El himno nacional mexicano: The Mexican national anthem ~ Learn Spanish language fast | free memory tricks | Spanish vocabulary lessons.

Wednesday, June 6, 2007

El himno nacional mexicano: The Mexican national anthem

"Mexicanos, al grito de guerra" (Mexicans, to the War Cry), The national anthem of Mexico was written by Francisco González Bocanegra and the music was composed by Jaime Nunó. It was declared the National Anthem on February 9, 1854, after a national contest was launched to find an anthem for the country. It was first performed on September 15, 1854, for the Fiestas Patrias, or Independence Fiesta.


Mexicanos, al grito de guerra
El acero aprestad y el bridón,
Y retiemble en sus centros la tierra
Al sonoro rugir del cañón.
Y retiemble en sus centros la tierra
Al sonoro rugir del cañón.

Ciña ¡oh Patria! tus sienes de oliva
De la paz el arcángel divino,
Que en el cielo tu eterno destino,
Por el dedo de Dios se escribió;
Mas si osare un extraño enemigo,
Profanar con su planta tu suelo,
Piensa ¡oh Patria querida! que el cielo
Un soldado en cada hijo te dio,
Un soldado en cada hijo te dio.


Guerra, guerra sin tregua al que intente
De la patria manchar los blasones!
Guerra, guerra! Los patrios pendones
En las olas de sangre empapad.
Guerra, guerra! En el monte, en el valle
Los cañones horrísonos truenen
Y los ecos sonoros resuenen
Con las voces de Unión! Libertad!


Antes, patria,
que inermes tus hijos
Bajo el yugo su cuello dobleguen,
Tus campiñas con sangre se rieguen,
Sobre sangre se estampe su pie.
Y tus templos, palacios y torres
Se derrumben con hórrido estruendo,
Y sus ruinas existan diciendo:
De mil héroes la patria aquí fue.


¡Patria! ¡Patria! tus hijos te juran
Exhalar en tus aras su aliento,
Si el clarín con su bélico acento,
Los convoca a lidiar con valor:
¡Para ti las guirnaldas de oliva!
¡Un recuerdo para ellos de gloria!
¡Un laurel para ti de victoria!
¡Un sepulcro para ellos de honor!
¡Un sepulcro para ellos de honor!


Now, check out the english translation below:


Mexicans, when the war cry is heard,
Have sword and bridle ready.
Let the earth's foundations tremble
At the loud cannon's roar.

May the divine archangel crown your brow,
Oh fatherland, with an olive branch of peace,
For your eternal destiny has been written
In heaven by the finger of God.
But should a foreign enemy
Dare to profane your soil with his tread,
Know, beloved fatherland, that heaven gave you
A soldier in each of your sons.


War, war without truce against who would attempt
to blemish the honor of the fatherland!
War, war! The patriotic banners
saturate in waves of blood.
War, war! On the mount, in the vale
The terrifying cannon thunder
and the echoes nobly resound
to the cries of union! liberty!


Fatherland, before your children become unarmed
Beneath the yoke their necks in sway,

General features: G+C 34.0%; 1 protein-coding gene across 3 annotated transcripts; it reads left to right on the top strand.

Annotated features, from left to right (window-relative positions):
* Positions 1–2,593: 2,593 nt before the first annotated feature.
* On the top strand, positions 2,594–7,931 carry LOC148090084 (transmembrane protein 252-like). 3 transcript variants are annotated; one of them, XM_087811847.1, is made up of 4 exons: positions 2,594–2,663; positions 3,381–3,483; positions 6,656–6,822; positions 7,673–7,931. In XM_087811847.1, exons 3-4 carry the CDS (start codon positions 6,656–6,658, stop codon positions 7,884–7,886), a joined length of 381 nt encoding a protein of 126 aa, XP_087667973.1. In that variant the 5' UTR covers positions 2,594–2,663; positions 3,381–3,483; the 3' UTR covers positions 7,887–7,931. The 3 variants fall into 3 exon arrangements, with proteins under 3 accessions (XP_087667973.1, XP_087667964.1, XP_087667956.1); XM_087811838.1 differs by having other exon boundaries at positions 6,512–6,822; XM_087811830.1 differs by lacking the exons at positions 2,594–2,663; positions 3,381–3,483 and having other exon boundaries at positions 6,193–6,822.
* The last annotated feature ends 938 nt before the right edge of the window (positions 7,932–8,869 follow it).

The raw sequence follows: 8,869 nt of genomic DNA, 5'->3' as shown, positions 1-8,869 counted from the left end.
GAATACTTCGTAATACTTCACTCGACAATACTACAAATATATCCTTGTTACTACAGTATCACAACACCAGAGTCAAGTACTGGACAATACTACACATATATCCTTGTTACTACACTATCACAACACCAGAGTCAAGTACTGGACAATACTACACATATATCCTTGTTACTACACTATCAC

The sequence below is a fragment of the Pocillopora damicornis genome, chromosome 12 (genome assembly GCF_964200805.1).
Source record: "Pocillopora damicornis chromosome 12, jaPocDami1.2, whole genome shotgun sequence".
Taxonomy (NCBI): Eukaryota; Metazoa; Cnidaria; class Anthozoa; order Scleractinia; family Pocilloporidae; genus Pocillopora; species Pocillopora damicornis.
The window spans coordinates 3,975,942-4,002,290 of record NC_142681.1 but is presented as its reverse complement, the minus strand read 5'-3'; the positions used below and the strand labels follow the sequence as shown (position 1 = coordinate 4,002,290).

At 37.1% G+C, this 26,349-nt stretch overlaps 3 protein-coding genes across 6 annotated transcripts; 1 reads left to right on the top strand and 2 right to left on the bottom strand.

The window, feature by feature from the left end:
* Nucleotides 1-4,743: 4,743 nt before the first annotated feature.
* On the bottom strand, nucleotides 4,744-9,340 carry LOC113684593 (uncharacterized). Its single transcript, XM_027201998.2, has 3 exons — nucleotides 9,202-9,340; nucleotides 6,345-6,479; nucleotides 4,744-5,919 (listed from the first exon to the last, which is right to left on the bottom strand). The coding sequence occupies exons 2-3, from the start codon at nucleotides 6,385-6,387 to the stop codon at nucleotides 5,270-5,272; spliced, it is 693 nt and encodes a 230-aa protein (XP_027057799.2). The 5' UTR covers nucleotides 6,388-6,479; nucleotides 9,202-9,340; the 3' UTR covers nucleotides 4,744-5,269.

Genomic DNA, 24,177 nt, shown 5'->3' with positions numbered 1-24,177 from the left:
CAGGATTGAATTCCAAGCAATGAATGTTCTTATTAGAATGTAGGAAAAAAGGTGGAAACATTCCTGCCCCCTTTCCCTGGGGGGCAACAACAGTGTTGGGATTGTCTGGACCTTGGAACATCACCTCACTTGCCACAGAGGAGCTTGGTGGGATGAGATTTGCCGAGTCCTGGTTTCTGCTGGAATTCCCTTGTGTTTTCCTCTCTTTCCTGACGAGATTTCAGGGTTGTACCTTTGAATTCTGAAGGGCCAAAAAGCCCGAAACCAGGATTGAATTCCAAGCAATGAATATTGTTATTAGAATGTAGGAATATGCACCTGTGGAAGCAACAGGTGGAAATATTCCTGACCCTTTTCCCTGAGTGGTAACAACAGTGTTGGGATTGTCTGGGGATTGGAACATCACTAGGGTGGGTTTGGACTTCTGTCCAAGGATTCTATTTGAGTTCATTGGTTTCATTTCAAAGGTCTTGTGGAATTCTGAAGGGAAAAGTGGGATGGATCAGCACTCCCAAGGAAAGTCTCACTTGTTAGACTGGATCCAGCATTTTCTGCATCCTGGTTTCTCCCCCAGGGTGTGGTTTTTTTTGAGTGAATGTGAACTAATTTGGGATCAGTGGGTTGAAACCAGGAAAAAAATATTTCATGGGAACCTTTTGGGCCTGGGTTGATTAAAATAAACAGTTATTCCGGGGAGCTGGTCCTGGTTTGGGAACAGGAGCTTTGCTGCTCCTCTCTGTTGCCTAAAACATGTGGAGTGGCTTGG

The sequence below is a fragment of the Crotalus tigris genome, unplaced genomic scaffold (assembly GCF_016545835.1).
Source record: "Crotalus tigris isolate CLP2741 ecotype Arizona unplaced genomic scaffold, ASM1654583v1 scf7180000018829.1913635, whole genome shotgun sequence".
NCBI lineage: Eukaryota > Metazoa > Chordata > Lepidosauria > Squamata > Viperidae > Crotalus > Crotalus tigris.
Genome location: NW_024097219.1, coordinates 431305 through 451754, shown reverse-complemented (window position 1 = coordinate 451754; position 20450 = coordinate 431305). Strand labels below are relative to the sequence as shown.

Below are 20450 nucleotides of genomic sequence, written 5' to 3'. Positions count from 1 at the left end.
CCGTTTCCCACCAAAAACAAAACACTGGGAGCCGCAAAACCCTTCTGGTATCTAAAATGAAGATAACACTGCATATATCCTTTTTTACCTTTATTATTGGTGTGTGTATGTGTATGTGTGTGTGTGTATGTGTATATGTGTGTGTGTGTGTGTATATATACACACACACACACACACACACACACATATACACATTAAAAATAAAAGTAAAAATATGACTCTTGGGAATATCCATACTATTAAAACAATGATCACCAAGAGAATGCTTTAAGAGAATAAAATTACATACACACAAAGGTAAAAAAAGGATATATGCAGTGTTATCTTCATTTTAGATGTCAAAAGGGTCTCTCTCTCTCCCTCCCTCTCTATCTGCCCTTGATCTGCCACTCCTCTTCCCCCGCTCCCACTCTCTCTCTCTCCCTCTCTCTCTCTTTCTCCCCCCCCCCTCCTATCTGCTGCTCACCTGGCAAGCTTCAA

May your countryside be watered with blood,
On blood their feet trample.
And may your temples, palaces and towers
crumble in horrid crash,
and their ruins exist saying:
The fatherland was made of one thousand heroes here.


Fatherland, oh fatherland, your sons vow
To give their last breath on your altars,
If the trumpet with its warlike sound
Calls them to valiant battle.
For you, the garlands of olive,
For them, a glorious memory.
For you, the victory laurels,
For them, an honoured tomb.


After independence from Spain in the early nineteenth century, there were many songs popular with the public that were an attempt to be a national anthem, but none succeeded. Finally, in 1853, President Santa Ana announced a nation-wide contest for the lyrics for a new national anthem. One of the entrants, an accomplished poet named Francicso González Bocanegra, was originally not interested in running. However, his fiancée was confident in his skills and, under false pretenses, lured him into a room of her parent's house and locked him inside, refusing to let him out until he wrote an entry for the contest. After four hours, using the pictures in the room of the epics of Mexican history as his inspiration, Bocanegra finally won his freedom by slipping a ten verse poem under the door. (Only the first, fifth, sixth, and tenth verses officially make up the anthem.) His fiancée and her father approved of the submission, and so did the judging committee, his entry won unanimously.

After the contest for the lyrics came the contest for the melody. This contest was won by a Spaniard, Jaime Nunó Roca, who was conductor of the National Band. The anthem was first presented in September 1854 for the nation. Shortly after his work was adopted as the national anthem, he left Mexico to spend the rest of his life in Buffalo, New York, United States, and sold the anthem to a music house in that country. When he visited Mexico in 1901, he was given a state reception, a medal, and money. He passed away in 1908, but in 1942, shortly before the national anthem was officially adopted, his remains were flown to Mexico and given a state funeral in the Hall of Heroes, where Bocanegra was also buried.

Anonymous said...

Regarding the National anthem.

"Mexicanos, al grito de guerra"

This should not be,

"Mexicans, at the cry of war,"

The original version is not saying or implying crying, weeping or mourning.

Your version should have exclamation marks sorrounding guerra ... !guerra!

Exclamation marks translate to an excited state or a louder form of an expression.

Mexicans, at the Yell of war

If you think back to the Indians, did they cry right before attacking? No, they had a distinct yell and then charged.

I will be expecting a reply

Oscar Medina

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Anonymous said...

A word can have more then one meaning. If you look up in the dictionary the word cry can be defined as 'to call out, shout or proclaim publicly.'

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